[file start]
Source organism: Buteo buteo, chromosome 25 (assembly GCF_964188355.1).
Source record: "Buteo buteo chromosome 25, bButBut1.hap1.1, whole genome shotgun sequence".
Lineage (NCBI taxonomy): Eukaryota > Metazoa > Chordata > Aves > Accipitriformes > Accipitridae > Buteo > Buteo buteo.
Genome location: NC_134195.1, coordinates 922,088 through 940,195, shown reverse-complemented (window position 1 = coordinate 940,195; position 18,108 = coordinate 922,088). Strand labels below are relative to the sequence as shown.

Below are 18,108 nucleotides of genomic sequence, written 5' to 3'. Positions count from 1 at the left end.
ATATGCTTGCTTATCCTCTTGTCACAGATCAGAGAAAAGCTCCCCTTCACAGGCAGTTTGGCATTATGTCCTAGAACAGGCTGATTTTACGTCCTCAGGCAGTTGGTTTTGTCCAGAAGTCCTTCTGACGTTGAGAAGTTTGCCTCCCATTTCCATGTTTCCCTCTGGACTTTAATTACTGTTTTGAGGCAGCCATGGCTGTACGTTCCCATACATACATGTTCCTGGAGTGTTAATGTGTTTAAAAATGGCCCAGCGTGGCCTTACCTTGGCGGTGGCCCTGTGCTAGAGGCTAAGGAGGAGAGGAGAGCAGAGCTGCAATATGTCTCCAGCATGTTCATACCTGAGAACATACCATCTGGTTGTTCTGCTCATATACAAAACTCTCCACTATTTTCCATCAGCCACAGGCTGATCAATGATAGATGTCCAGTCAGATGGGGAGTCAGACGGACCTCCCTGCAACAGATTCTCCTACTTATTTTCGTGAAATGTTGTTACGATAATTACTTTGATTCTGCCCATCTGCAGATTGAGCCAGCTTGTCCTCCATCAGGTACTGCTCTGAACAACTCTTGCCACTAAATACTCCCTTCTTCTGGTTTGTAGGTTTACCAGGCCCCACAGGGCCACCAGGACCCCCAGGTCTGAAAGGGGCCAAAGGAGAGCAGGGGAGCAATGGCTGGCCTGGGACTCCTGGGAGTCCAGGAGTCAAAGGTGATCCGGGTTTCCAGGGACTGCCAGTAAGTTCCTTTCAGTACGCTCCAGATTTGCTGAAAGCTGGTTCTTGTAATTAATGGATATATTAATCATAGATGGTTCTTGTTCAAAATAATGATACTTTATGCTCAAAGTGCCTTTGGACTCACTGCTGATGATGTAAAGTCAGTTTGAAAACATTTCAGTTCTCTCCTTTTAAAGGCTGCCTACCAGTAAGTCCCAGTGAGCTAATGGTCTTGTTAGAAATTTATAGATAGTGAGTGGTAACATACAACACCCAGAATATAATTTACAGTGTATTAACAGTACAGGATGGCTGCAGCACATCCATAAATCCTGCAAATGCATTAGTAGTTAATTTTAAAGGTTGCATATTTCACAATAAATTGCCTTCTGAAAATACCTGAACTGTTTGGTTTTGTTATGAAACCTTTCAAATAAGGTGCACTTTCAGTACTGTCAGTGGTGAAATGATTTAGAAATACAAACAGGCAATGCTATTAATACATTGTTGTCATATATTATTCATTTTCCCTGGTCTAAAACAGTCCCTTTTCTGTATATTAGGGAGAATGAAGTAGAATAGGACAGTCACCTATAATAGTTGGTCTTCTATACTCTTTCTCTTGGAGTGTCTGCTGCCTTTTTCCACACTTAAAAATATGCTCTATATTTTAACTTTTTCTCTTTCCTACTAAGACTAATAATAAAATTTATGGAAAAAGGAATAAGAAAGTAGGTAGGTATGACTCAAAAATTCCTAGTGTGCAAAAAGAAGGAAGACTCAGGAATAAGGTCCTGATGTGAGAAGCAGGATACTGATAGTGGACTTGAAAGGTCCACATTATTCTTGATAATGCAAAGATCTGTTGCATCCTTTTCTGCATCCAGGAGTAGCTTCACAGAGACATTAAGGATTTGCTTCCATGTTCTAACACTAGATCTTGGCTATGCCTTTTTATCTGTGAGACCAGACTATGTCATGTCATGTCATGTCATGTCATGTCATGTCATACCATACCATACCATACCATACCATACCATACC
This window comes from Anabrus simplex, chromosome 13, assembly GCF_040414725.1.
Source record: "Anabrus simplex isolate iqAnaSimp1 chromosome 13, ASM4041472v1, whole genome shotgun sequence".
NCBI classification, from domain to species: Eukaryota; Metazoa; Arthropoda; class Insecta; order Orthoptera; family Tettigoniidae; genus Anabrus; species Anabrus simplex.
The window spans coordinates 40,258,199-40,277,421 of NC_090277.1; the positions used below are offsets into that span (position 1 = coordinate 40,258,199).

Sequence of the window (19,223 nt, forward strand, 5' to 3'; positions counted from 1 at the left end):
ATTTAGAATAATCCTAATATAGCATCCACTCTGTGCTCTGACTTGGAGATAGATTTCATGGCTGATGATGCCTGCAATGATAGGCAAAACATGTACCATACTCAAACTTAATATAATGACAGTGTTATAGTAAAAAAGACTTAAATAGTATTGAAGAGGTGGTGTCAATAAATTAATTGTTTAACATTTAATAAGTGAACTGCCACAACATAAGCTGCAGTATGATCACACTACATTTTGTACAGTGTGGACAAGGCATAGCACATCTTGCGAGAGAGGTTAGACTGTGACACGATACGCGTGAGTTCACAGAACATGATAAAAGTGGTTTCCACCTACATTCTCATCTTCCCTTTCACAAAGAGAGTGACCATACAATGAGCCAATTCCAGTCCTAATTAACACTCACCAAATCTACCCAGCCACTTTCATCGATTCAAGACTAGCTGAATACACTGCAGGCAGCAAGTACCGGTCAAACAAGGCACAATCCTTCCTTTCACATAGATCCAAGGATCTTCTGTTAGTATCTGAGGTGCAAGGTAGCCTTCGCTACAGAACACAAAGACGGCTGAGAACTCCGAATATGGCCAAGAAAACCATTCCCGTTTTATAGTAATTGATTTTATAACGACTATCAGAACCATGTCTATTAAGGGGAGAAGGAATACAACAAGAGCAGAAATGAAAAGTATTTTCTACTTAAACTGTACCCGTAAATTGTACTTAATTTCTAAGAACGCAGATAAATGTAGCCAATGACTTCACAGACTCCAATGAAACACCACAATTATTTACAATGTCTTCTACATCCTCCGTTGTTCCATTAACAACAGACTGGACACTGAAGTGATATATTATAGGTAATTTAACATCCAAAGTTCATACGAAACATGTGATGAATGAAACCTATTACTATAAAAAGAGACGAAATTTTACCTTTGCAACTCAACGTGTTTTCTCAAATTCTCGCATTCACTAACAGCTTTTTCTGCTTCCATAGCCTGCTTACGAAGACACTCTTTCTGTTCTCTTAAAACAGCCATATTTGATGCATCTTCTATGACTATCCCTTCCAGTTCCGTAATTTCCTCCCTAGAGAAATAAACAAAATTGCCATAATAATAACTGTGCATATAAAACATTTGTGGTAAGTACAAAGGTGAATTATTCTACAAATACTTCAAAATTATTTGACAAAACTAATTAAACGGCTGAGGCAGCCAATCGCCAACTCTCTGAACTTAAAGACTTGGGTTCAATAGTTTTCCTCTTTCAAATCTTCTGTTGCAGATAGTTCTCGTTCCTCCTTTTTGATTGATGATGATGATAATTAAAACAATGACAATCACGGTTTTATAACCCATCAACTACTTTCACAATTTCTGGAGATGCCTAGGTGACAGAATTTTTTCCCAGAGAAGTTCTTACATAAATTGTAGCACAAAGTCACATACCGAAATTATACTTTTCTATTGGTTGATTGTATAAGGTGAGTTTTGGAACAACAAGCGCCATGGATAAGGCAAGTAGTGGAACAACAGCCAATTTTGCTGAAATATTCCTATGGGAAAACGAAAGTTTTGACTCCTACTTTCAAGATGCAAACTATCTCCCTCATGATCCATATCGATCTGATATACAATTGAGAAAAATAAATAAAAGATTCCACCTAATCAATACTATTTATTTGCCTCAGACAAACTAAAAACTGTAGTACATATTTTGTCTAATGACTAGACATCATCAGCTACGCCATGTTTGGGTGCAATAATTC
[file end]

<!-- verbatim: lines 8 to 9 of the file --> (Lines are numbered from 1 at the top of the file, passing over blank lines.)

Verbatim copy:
Source record: "Anabrus simplex isolate iqAnaSimp1 chromosome 13, ASM4041472v1, whole genome shotgun sequence".
NCBI classification, from domain to species: Eukaryota; Metazoa; Arthropoda; class Insecta; order Orthoptera; family Tettigoniidae; genus Anabrus; species Anabrus simplex.